Azure App Services – Continuous Delivery from git in 5 minutes or so

By | March 1, 2017

Since my project will be hosted on Azure App Services I want to ensure that every pushed commit will land in cloud environment and will be available outside of my local, dev machine. As close to it’s intended, production-like environment as possible. And with Azure App Services you can achieve basic continuous delivery without taking a sweat.

Let’s start with difference between continuous delivery and continuous deployment in case you’re wondering what’s the difference (term continuous deployment is in my opinion more commonly used). Long story short – delivery means you’re delivering to some kind of staging environment and you’re ready to deploy for production anytime from this moment and deployment means every pushed commit that’ll compile, pass unit tests etc. will land on production immediately. You can read more about differences here. I’ll focus on first term because you can really set it up 5 minutes (without advanced configuration of course) and I really wouldn’t recommend automating production deployments with such short and simple configuration (although as a bonus I’ll tell you where to look).

Let’s start. Open your Azure Portal (new one) and go to Azure App Services. Select your app and look for Deployment Options on it’s blade (fancy name for those tab thingies). Run it and connect to your version controll service. In february 2017 my screen looked just like that:

And that’s all (although you can link load test to after deploying). Next time you’l’ open Deployment Options you’ll see reports from your oh-so-automatic deploys. I could finish here but if you’ll look closely on screenshot above you’ll see Continuous Delivery option just beneath Deplotment Options. And while it still in preview now (february 2017) let’s try that.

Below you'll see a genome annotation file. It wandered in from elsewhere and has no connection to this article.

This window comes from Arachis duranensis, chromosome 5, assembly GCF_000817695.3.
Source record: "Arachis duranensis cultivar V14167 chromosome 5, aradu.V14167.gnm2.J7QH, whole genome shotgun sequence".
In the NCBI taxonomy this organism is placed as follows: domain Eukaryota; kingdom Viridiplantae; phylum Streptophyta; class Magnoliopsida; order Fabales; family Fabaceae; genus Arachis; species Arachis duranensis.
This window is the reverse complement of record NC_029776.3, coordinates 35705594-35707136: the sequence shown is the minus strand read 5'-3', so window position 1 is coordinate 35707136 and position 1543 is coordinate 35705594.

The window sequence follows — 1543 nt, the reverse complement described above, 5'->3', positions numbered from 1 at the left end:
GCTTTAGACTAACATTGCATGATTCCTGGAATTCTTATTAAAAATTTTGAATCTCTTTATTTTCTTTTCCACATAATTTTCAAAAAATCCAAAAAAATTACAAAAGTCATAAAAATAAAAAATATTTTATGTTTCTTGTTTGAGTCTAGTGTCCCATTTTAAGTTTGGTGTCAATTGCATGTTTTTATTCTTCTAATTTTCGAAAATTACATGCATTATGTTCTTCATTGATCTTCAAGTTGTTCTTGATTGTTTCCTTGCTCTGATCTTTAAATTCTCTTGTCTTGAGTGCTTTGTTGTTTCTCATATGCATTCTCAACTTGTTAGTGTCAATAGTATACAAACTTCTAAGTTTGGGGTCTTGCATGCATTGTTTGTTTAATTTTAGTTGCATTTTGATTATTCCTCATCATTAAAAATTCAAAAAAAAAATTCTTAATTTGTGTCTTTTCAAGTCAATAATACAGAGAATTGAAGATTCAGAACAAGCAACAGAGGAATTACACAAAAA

As I told you before – continuous deployment is just git push-> magic -> compile -> deployment process. And it’s rather simple one. We don’t have control on tests, when should app be deployed and on which environment. Continuous Delivery tool gives us some those options and allows us to create this process as we really want it. So let’s do this now.

Configuration actually have some options now so you’ll complete it in 60 seconds rather than 30. As you could see Visual Studio Team Services account is required, it’ll be used for building and testing your code. It’s also a pretty nice version control itself if you’ll use good old git on it. After finishing configuration just click edit in options:

You’ll be redirected to your VSTS and there you’ll have a lot of possibilities to configure your delivery and deployment processes. When in new window you’ll select Explorer and then Edit on of the build processes you’ll see something like that:

Every step can be removed or configured and you can add some of your own steps. You can configure your builds, releases, tests and place to finally deploy (ie. deployment slots). Since it’s preview version and have a lot of features I won’t go into details but I encourage you to try some of these options yourself.


  • Automatic deploys for dev environment isn’t the best idea. When you’ll deploy something manually changes will be overwritten fast. You could end up with commiting and pushing every minor change like “moved div 2px left” and “oh crap, moved this div another 2px left”. I’m developing and have my app running locally and after push I can immediatelly check if it does run smoothly (and at all) on my App Services.
  • Continuous Delivery + Deployment Slots are way to go if you want automatic deploys to stage environment and possibility to push changes from stage to production just after being allowed to do so. Let me know in comment’s if you want to read more about this.